Partnership for a Healthier America and the US Tennis Association Join Forces against Childhood Obesity
During the US Open tennis tournament earlier this month, Larry Soler of the Partnership for a Healthier America (PHA) announced a pair of new initiatives to promote fitness and combat obesity in children (see the diaTribe dialogue with Mr. Soler in diaTribe #35). Children should be getting at least 60 minutes of physical activity every day, but past estimates suggest just 42% of elementary school students and only 29% of high school students are at this benchmark – and those figures are likely overly generous estimates in our view.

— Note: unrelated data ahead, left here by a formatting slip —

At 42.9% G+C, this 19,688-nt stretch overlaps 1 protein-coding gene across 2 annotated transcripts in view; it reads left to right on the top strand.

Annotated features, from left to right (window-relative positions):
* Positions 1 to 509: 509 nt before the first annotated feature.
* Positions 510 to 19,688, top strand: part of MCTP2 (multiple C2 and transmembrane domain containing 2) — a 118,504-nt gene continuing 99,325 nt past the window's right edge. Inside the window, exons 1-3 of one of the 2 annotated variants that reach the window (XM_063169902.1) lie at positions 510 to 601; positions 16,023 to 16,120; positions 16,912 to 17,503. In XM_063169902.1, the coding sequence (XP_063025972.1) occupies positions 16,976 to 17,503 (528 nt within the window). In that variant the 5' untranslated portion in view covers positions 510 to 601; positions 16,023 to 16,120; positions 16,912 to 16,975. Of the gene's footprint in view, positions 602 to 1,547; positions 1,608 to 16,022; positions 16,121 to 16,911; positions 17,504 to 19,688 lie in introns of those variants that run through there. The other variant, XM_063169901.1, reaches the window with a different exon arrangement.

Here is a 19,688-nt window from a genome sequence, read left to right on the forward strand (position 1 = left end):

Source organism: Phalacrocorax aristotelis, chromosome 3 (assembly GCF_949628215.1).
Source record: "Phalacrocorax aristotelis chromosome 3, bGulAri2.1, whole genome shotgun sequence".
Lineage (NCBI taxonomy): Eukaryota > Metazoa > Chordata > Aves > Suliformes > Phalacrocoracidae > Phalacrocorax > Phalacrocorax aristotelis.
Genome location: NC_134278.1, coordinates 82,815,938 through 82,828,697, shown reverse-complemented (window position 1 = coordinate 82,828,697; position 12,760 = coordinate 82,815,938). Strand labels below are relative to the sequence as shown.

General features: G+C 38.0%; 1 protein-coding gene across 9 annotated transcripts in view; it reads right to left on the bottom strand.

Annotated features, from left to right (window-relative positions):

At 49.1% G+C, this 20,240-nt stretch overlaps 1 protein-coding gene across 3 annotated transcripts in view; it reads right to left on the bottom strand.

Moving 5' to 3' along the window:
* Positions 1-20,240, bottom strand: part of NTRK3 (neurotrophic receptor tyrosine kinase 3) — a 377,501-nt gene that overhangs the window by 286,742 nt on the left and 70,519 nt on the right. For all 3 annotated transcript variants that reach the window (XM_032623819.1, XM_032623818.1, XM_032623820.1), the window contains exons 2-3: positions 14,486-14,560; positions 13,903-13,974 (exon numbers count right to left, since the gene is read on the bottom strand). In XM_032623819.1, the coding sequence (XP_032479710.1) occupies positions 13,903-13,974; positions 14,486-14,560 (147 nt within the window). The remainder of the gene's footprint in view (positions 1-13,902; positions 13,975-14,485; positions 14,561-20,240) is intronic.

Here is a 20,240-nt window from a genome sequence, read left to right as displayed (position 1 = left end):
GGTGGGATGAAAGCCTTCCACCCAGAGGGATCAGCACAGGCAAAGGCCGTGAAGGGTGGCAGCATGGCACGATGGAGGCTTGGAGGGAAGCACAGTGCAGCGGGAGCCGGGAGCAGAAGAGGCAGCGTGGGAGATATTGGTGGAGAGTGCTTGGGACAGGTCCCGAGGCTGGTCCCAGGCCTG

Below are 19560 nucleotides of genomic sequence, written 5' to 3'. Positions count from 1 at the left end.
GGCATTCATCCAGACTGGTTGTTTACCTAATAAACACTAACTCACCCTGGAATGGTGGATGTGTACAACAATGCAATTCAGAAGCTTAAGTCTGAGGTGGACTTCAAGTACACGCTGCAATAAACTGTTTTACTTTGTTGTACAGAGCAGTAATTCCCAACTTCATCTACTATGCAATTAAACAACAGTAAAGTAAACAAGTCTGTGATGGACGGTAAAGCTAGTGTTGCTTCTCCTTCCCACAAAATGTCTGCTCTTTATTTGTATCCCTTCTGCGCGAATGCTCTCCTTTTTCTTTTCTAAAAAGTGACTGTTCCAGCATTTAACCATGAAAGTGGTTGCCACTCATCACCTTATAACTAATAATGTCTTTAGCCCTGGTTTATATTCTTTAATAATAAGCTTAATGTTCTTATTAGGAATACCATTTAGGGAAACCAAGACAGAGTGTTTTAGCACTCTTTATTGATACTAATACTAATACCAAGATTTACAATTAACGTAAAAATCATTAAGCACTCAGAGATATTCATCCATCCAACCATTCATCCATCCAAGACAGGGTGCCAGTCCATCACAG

To help children be more active, Mr. Soler announced a major commitment from the United States Tennis Association (USTA): building 3,200 kid-sized tennis courts in 2012 in addition to the 3,000 it previously built in 2011, all of which improves both the availability and child-friendliness of the sport. These courts are a little over half the size of a regular court, and the USTA advises children to use specially designed kid-sized rackets and balls, which are significantly slower than those used by adults. Encouragingly, the USTA has already exceeded the 3,200-court goal and is on track to build an impressive 8,600 child-friendly courts by the end of the year. The Association is complementing that major achievement by providing child-specific training to 12,000 new and current tennis coaches, teachers, and volunteers, as well as $150,000 worth of new tennis equipment to programs for children ten and younger. Considering 30 million Americans played tennis in the past year, we hope this partnership can make a dent in the childhood obesity epidemic. We also very much hope to soon see an agreement with Partnership for a Healthier America and a life sciences company – we urge them to rally! –AW/AB